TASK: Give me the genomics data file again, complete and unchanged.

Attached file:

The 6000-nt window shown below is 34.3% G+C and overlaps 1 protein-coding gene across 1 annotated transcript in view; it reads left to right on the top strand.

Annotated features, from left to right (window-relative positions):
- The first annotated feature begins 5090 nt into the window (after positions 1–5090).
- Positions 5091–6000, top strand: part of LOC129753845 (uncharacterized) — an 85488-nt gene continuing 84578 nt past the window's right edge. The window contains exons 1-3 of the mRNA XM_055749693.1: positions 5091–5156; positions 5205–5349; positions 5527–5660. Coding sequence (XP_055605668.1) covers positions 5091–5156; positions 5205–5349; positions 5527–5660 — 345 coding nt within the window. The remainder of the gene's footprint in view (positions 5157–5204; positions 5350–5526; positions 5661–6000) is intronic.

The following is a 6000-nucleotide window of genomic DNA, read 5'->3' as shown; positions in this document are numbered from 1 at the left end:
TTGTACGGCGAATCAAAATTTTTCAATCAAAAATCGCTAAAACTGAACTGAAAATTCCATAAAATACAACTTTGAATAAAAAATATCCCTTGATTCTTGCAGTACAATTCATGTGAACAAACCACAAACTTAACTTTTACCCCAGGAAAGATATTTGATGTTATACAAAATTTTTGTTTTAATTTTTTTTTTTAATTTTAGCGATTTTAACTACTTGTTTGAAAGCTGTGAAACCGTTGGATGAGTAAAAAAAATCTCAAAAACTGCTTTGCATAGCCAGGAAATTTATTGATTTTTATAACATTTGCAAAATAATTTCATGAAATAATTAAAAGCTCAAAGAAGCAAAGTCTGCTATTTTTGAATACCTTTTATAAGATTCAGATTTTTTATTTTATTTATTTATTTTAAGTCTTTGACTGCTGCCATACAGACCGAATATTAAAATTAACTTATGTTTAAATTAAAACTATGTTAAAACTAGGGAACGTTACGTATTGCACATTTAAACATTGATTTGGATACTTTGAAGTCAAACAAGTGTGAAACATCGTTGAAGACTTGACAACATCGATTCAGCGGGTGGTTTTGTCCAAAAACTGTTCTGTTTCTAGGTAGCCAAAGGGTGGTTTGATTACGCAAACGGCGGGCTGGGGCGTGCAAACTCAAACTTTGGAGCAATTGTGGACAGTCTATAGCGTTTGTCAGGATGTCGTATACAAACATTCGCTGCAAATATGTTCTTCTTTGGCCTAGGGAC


The 6000-nt window shown below is 34.3% G+C and overlaps 1 protein-coding gene across 1 annotated transcript in view; it reads left to right on the top strand.

Annotated features, from left to right (window-relative positions):
- The first annotated feature begins 5090 nt into the window (after positions 1–5090).
- Positions 5091–6000, top strand: part of LOC129753845 (uncharacterized) — an 85488-nt gene continuing 84578 nt past the window's right edge. The window contains exons 1-3 of the mRNA XM_055749693.1: positions 5091–5156; positions 5205–5349; positions 5527–5660. Coding sequence (XP_055605668.1) covers positions 5091–5156; positions 5205–5349; positions 5527–5660 — 345 coding nt within the window. The remainder of the gene's footprint in view (positions 5157–5204; positions 5350–5526; positions 5661–6000) is intronic.

The following is a 6000-nucleotide window of genomic DNA, read 5'->3' as shown; positions in this document are numbered from 1 at the left end:
TTGTACGGCGAATCAAAATTTTTCAATCAAAAATCGCTAAAACTGAACTGAAAATTCCATAAAATACAACTTTGAATAAAAAATATCCCTTGATTCTTGCAGTACAATTCATGTGAACAAACCACAAACTTAACTTTTACCCCAGGAAAGATATTTGATGTTATACAAAATTTTTGTTTTAATTTTTTTTTTTAATTTTAGCGATTTTAACTACTTGTTTGAAAGCTGTGAAACCGTTGGATGAGTAAAAAAAATCTCAAAAACTGCTTTGCATAGCCAGGAAATTTATTGATTTTTATAACATTTGCAAAATAATTTCATGAAATAATTAAAAGCTCAAAGAAGCAAAGTCTGCTATTTTTGAATACCTTTTATAAGATTCAGATTTTTTATTTTATTTATTTATTTTAAGTCTTTGACTGCTGCCATACAGACCGAATATTAAAATTAACTTATGTTTAAATTAAAACTATGTTAAAACTAGGGAACGTTACGTATTGCACATTTAAACATTGATTTGGATACTTTGAAGTCAAACAAGTGTGAAACATCGTTGAAGACTTGACAACATCGATTCAGCGGGTGGTTTTGTCCAAAAACTGTTCTGTTTCTAGGTAGCCAAAGGGTGGTTTGATTACGCAAACGGCGGGCTGGGGCGTGCAAACTCAAACTTTGGAGCAATTGTGGACAGTCTATAGCGTTTGTCAGGATGTCGTATACAAACATTCGCTGCAAATATGTTCTTCTTTGGCCTAGGGAC